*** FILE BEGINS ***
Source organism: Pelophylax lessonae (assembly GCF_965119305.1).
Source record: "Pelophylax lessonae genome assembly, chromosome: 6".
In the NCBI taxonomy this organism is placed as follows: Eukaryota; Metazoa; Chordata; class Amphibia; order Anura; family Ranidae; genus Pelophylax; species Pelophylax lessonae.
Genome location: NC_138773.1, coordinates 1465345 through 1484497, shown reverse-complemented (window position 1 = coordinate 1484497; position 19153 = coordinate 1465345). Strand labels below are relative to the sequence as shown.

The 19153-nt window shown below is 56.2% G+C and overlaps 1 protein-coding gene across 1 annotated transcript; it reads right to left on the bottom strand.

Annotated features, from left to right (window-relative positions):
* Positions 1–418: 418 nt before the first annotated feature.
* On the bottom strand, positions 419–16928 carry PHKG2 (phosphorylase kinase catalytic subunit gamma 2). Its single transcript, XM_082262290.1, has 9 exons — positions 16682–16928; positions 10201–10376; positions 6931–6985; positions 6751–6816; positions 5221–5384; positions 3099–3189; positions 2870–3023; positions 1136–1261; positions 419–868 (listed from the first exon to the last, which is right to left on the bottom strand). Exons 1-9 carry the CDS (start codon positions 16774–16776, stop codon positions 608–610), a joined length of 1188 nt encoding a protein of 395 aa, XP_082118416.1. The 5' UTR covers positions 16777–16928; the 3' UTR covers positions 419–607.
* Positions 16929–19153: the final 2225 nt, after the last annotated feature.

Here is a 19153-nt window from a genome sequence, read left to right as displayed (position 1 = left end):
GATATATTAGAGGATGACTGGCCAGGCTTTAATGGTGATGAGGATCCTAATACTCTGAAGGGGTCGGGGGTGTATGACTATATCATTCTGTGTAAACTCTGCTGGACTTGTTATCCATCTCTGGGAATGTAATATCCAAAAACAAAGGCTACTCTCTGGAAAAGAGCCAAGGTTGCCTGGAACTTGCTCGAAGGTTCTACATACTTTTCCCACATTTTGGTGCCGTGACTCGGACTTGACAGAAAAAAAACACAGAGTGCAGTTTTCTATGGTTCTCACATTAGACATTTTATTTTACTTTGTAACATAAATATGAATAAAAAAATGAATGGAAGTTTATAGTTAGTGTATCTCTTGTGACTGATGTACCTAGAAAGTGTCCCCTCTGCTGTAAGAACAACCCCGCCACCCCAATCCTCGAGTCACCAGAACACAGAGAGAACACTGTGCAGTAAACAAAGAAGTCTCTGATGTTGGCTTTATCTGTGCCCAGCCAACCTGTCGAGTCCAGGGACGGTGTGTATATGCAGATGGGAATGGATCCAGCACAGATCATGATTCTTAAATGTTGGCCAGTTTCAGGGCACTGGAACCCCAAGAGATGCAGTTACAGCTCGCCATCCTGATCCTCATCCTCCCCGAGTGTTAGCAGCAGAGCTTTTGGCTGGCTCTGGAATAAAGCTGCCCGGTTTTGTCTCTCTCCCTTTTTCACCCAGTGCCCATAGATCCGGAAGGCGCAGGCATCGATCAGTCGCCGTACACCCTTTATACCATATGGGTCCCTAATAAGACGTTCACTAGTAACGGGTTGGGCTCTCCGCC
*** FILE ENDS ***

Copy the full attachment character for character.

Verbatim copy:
Source organism: Pelophylax lessonae (assembly GCF_965119305.1).
Source record: "Pelophylax lessonae genome assembly, chromosome: 6".
In the NCBI taxonomy this organism is placed as follows: Eukaryota; Metazoa; Chordata; class Amphibia; order Anura; family Ranidae; genus Pelophylax; species Pelophylax lessonae.
Genome location: NC_138773.1, coordinates 1465345 through 1484497, shown reverse-complemented (window position 1 = coordinate 1484497; position 19153 = coordinate 1465345). Strand labels below are relative to the sequence as shown.

The 19153-nt window shown below is 56.2% G+C and overlaps 1 protein-coding gene across 1 annotated transcript; it reads right to left on the bottom strand.

Annotated features, from left to right (window-relative positions):
* Positions 1–418: 418 nt before the first annotated feature.
* On the bottom strand, positions 419–16928 carry PHKG2 (phosphorylase kinase catalytic subunit gamma 2). Its single transcript, XM_082262290.1, has 9 exons — positions 16682–16928; positions 10201–10376; positions 6931–6985; positions 6751–6816; positions 5221–5384; positions 3099–3189; positions 2870–3023; positions 1136–1261; positions 419–868 (listed from the first exon to the last, which is right to left on the bottom strand). Exons 1-9 carry the CDS (start codon positions 16774–16776, stop codon positions 608–610), a joined length of 1188 nt encoding a protein of 395 aa, XP_082118416.1. The 5' UTR covers positions 16777–16928; the 3' UTR covers positions 419–607.
* Positions 16929–19153: the final 2225 nt, after the last annotated feature.

Here is a 19153-nt window from a genome sequence, read left to right as displayed (position 1 = left end):
GATATATTAGAGGATGACTGGCCAGGCTTTAATGGTGATGAGGATCCTAATACTCTGAAGGGGTCGGGGGTGTATGACTATATCATTCTGTGTAAACTCTGCTGGACTTGTTATCCATCTCTGGGAATGTAATATCCAAAAACAAAGGCTACTCTCTGGAAAAGAGCCAAGGTTGCCTGGAACTTGCTCGAAGGTTCTACATACTTTTCCCACATTTTGGTGCCGTGACTCGGACTTGACAGAAAAAAAACACAGAGTGCAGTTTTCTATGGTTCTCACATTAGACATTTTATTTTACTTTGTAACATAAATATGAATAAAAAAATGAATGGAAGTTTATAGTTAGTGTATCTCTTGTGACTGATGTACCTAGAAAGTGTCCCCTCTGCTGTAAGAACAACCCCGCCACCCCAATCCTCGAGTCACCAGAACACAGAGAGAACACTGTGCAGTAAACAAAGAAGTCTCTGATGTTGGCTTTATCTGTGCCCAGCCAACCTGTCGAGTCCAGGGACGGTGTGTATATGCAGATGGGAATGGATCCAGCACAGATCATGATTCTTAAATGTTGGCCAGTTTCAGGGCACTGGAACCCCAAGAGATGCAGTTACAGCTCGCCATCCTGATCCTCATCCTCCCCGAGTGTTAGCAGCAGAGCTTTTGGCTGGCTCTGGAATAAAGCTGCCCGGTTTTGTCTCTCTCCCTTTTTCACCCAGTGCCCATAGATCCGGAAGGCGCAGGCATCGATCAGTCGCCGTACACCCTTTATACCATATGGGTCCCTAATAAGACGTTCACTAGTAACGGGTTGGGCTCTCCGCC